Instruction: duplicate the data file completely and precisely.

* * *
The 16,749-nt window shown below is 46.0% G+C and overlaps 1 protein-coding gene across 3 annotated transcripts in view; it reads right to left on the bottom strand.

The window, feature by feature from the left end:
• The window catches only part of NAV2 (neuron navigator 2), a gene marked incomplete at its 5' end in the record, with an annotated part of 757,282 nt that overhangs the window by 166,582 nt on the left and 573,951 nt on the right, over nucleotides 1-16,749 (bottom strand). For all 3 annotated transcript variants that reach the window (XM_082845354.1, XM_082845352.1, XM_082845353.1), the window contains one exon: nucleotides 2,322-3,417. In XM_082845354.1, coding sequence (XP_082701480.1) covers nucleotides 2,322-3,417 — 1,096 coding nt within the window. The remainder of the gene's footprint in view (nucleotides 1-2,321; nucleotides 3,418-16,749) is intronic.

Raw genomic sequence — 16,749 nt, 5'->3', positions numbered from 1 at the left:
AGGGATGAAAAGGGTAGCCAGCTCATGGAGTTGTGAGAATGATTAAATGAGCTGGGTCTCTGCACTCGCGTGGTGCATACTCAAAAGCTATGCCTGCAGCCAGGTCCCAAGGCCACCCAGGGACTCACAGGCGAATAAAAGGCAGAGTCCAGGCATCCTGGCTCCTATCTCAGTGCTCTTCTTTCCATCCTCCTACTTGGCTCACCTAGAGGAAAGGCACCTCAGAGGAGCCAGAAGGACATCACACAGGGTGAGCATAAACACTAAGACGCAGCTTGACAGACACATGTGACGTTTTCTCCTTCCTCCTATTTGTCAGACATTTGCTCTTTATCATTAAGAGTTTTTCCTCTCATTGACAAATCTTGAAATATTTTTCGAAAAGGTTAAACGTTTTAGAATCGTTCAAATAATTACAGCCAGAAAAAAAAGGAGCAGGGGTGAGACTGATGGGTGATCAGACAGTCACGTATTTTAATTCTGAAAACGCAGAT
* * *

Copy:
The 16,749-nt window shown below is 46.0% G+C and overlaps 1 protein-coding gene across 3 annotated transcripts in view; it reads right to left on the bottom strand.

The window, feature by feature from the left end:
• The window catches only part of NAV2 (neuron navigator 2), a gene marked incomplete at its 5' end in the record, with an annotated part of 757,282 nt that overhangs the window by 166,582 nt on the left and 573,951 nt on the right, over nucleotides 1-16,749 (bottom strand). For all 3 annotated transcript variants that reach the window (XM_082845354.1, XM_082845352.1, XM_082845353.1), the window contains one exon: nucleotides 2,322-3,417. In XM_082845354.1, coding sequence (XP_082701480.1) covers nucleotides 2,322-3,417 — 1,096 coding nt within the window. The remainder of the gene's footprint in view (nucleotides 1-2,321; nucleotides 3,418-16,749) is intronic.

Raw genomic sequence — 16,749 nt, 5'->3', positions numbered from 1 at the left:
AGGGATGAAAAGGGTAGCCAGCTCATGGAGTTGTGAGAATGATTAAATGAGCTGGGTCTCTGCACTCGCGTGGTGCATACTCAAAAGCTATGCCTGCAGCCAGGTCCCAAGGCCACCCAGGGACTCACAGGCGAATAAAAGGCAGAGTCCAGGCATCCTGGCTCCTATCTCAGTGCTCTTCTTTCCATCCTCCTACTTGGCTCACCTAGAGGAAAGGCACCTCAGAGGAGCCAGAAGGACATCACACAGGGTGAGCATAAACACTAAGACGCAGCTTGACAGACACATGTGACGTTTTCTCCTTCCTCCTATTTGTCAGACATTTGCTCTTTATCATTAAGAGTTTTTCCTCTCATTGACAAATCTTGAAATATTTTTCGAAAAGGTTAAACGTTTTAGAATCGTTCAAATAATTACAGCCAGAAAAAAAAGGAGCAGGGGTGAGACTGATGGGTGATCAGACAGTCACGTATTTTAATTCTGAAAACGCAGAT